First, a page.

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Friday, May 4, 2012

Big Fat Moon of Iyar

The full moon of Iyar, coming on the night of Saturday May 5, will be much larger and brighter than usual. This full moon coincides with the moon's closest approach to earth, called its perigee, when it will appear 14% bigger and 30% brighter than the average full moon. This is because the full moon will occur with the moon at a distance of just 221,802 miles (356,955 km) from earth, while the average distance is about 230,000 miles (384,400 km).

Go outside around 7:00 PM near the end of Shabbat, and you will see this Supermoon rising in the east as twilight ends. Since there are no measuring sticks in the sky it can be hard to notice that this moon is bigger than an ordinary full moon. But when the moon is near the horizon it looks extra big anyway, for reasons that still baffle astronomers and psychologists, but on the night of a Supermoon, you should still be able to notice how much larger a Supermoon looks as it rises close to the horizon. Later in the evening it will be harder to tell that this moon is bigger and brighter than normal.

Above the moon, bright Saturn shines next to Spica, the lucida of Virgo (Ha'btulah). Cruising high overhead in the constellation Leo (Ari) is ruddy Mars, casting its baleful glow over our "darkling plain swept with confused alarms of struggle and flight, where ignorant armies clash by night." To the west, the brilliant Venus shines above the setting sun, like a diadem in the crown of night. 

This full moon also coincides with the peak of the Eta Aquarids meteor shower, a remnant of Halley's Comet, where the earth sweeps through the debris field left by that comet in its orbital wake. The full moon will blot out most of the meteors from this shower, usually peaking at around 60 meteors per hour, but brighter members may still be seen. In any case, it should add a nice sparkling touch to the evenings stellar affairs. 

This special moon, planets and meteor shower should make for a memorable night of star gazing.

We held a star party for a group from Wind River Systems last night. One of their number captured this image of the moon, 2 days from full, with his iPhone through our telescope.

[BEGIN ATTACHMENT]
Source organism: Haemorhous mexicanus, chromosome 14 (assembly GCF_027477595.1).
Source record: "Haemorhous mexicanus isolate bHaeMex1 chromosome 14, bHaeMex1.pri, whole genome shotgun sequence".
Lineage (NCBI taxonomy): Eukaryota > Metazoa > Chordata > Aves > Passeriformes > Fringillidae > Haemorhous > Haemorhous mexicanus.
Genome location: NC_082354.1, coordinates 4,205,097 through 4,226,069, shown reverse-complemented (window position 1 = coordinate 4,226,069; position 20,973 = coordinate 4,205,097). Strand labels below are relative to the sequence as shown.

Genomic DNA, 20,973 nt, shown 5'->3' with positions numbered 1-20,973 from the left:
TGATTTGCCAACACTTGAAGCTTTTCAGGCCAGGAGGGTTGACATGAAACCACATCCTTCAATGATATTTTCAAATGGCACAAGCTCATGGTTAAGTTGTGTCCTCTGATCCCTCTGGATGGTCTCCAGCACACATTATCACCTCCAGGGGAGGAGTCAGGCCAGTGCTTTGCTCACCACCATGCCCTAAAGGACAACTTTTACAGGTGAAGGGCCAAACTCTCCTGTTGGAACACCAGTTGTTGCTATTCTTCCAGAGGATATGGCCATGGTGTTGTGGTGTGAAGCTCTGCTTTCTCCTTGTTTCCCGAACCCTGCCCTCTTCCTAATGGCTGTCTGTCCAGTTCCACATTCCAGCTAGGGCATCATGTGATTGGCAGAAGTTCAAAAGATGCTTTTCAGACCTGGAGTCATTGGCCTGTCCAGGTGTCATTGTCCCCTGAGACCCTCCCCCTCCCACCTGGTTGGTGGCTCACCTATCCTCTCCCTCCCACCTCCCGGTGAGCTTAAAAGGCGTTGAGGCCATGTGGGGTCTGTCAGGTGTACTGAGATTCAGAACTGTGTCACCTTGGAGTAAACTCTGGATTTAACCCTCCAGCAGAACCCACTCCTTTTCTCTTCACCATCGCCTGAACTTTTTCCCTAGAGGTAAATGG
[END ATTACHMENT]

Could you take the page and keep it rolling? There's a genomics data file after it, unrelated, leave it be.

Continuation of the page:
Nearly-full moon iPhone photo through Celestron C8 by Samuel Panijel

Remember to Keep on lookin' up and happy stargazing on Saturday night!


The sea is calm tonight.
The tide is full, the moon lies fair
Upon the straits; on the French coast the light
Gleams and is gone; the cliffs of England stand,
Glimmering and vast, out in the tranquil bay.
Come to the window, sweet is the night air!
Only, from the long line of spray
Where the sea meets the moon-blanched land, 
Listen! you hear the grating roar
Of pebbles which the waves draw back, and fling,
At their return, up the high strand,
Begin, and cease, and then again begin,
With tremulous cadence slow, and bring
The eternal note of sadness in. 

Sophocles long ago
Heard it on the Ægæan, and it brought
Into his mind the turbid ebb and flow 
Of human misery; we 
Find also in the sound a thought,
Hearing it by this distant northern sea.

The Sea of Faith
Was once, too, at the full, and round earth’s shore
Lay like the folds of a bright girdle furled.
But now I only hear
Its melancholy, long, withdrawing roar,
Retreating, to the breath
Of the night wind, down the vast edges drear
And naked shingles of the world.

Ah, love, let us be true
To one another! for the world, which seems
To lie before us like a land of dreams,
So various, so beautiful, so new,
Hath really neither joy, nor love, nor light,
Nor certitude, nor peace, nor help for pain;
And we are here as on a darkling plain
Swept with confused alarms of struggle and flight,
Where ignorant armies clash by night.

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